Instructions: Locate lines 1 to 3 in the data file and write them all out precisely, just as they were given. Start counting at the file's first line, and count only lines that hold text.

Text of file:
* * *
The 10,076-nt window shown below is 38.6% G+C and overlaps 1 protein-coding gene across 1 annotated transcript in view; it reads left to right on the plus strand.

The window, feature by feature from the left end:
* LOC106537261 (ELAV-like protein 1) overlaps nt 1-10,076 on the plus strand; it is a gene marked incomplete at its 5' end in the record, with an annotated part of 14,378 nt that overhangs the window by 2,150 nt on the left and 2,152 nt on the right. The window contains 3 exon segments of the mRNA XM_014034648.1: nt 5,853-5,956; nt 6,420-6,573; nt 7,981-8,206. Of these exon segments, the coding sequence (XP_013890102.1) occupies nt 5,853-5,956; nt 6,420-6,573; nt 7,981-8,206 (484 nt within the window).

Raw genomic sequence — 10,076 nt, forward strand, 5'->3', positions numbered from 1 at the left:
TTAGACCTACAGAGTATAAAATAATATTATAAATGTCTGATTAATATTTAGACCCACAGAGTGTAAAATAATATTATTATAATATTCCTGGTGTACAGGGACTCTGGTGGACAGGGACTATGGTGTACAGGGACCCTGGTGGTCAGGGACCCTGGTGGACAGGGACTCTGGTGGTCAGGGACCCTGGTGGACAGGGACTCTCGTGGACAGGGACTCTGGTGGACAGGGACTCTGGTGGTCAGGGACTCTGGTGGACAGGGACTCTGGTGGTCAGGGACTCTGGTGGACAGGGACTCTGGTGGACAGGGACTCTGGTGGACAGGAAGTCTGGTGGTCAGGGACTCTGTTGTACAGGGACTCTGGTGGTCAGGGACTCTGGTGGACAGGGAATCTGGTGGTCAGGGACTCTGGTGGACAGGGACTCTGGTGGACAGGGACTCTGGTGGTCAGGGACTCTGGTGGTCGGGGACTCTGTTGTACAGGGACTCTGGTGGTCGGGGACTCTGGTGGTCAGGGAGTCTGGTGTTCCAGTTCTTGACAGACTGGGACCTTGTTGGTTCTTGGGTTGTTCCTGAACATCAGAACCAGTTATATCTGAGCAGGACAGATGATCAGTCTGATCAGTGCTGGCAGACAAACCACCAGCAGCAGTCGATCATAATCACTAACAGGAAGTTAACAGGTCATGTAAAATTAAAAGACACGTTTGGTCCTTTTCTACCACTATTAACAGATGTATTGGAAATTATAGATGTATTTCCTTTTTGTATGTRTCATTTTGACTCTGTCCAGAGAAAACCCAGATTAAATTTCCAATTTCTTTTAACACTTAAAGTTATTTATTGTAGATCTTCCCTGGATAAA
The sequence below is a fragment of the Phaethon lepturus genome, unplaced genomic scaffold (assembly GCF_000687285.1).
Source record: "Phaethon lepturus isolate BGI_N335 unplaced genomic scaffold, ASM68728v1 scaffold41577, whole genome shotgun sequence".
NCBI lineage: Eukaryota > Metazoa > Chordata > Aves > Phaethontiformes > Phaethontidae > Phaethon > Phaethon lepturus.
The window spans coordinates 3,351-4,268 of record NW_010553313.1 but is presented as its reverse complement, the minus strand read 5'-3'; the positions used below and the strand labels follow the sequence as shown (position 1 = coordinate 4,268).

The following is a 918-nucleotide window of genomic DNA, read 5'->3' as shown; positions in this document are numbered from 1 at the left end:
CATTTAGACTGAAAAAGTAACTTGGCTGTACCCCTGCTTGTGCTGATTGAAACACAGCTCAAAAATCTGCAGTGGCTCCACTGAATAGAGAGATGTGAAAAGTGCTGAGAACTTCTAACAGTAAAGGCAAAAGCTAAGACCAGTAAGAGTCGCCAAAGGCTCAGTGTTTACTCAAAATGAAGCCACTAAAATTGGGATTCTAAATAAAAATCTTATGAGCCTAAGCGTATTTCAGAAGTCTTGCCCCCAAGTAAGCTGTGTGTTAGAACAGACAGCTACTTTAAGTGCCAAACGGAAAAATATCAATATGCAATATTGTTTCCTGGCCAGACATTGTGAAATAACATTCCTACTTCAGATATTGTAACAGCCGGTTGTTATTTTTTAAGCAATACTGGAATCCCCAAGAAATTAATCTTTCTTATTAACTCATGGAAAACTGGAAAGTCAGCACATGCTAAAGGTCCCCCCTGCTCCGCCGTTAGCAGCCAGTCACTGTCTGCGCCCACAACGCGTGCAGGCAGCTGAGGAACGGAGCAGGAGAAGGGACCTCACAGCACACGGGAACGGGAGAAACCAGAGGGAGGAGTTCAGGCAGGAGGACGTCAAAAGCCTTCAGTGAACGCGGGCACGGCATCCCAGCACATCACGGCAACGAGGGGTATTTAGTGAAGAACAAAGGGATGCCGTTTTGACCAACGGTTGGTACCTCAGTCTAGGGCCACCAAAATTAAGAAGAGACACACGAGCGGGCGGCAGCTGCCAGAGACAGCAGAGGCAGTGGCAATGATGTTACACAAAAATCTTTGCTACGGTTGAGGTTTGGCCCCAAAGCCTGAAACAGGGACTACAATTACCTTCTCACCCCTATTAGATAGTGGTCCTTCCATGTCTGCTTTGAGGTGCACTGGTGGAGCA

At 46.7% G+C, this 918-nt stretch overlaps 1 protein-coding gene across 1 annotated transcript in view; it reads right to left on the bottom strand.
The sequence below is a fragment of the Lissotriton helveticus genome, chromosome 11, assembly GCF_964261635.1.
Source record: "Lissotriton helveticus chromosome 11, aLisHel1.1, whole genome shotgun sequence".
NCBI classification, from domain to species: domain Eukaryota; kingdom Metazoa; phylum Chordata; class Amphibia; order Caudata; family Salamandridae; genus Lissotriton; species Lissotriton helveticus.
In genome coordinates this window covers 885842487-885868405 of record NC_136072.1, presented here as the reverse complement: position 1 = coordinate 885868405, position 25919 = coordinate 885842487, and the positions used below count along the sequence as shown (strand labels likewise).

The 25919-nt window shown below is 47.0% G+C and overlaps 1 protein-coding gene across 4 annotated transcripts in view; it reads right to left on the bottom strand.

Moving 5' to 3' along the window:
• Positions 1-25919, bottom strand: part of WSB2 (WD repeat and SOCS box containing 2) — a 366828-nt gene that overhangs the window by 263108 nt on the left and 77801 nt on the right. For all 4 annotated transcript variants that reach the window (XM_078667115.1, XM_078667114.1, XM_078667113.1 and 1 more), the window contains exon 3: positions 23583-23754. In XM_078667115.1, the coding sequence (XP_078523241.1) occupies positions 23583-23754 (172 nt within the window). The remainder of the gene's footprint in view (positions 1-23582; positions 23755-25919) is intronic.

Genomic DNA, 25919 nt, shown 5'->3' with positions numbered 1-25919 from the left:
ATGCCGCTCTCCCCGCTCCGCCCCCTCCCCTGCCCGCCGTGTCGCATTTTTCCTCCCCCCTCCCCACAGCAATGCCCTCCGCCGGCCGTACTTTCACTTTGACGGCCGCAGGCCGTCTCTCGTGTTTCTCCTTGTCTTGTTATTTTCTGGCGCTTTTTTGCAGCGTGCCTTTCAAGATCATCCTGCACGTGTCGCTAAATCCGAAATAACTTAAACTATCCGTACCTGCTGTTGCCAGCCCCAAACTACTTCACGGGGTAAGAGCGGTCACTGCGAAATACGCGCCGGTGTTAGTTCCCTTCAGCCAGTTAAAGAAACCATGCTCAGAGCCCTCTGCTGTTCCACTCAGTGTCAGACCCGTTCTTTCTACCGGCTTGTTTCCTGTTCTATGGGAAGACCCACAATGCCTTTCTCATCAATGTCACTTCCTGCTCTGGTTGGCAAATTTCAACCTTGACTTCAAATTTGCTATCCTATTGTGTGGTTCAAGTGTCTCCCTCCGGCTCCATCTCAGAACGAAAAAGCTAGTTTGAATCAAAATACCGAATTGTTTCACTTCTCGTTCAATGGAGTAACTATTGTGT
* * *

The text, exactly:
The 10,076-nt window shown below is 38.6% G+C and overlaps 1 protein-coding gene across 1 annotated transcript in view; it reads left to right on the plus strand.

The window, feature by feature from the left end:
* LOC106537261 (ELAV-like protein 1) overlaps nt 1-10,076 on the plus strand; it is a gene marked incomplete at its 5' end in the record, with an annotated part of 14,378 nt that overhangs the window by 2,150 nt on the left and 2,152 nt on the right. The window contains 3 exon segments of the mRNA XM_014034648.1: nt 5,853-5,956; nt 6,420-6,573; nt 7,981-8,206. Of these exon segments, the coding sequence (XP_013890102.1) occupies nt 5,853-5,956; nt 6,420-6,573; nt 7,981-8,206 (484 nt within the window).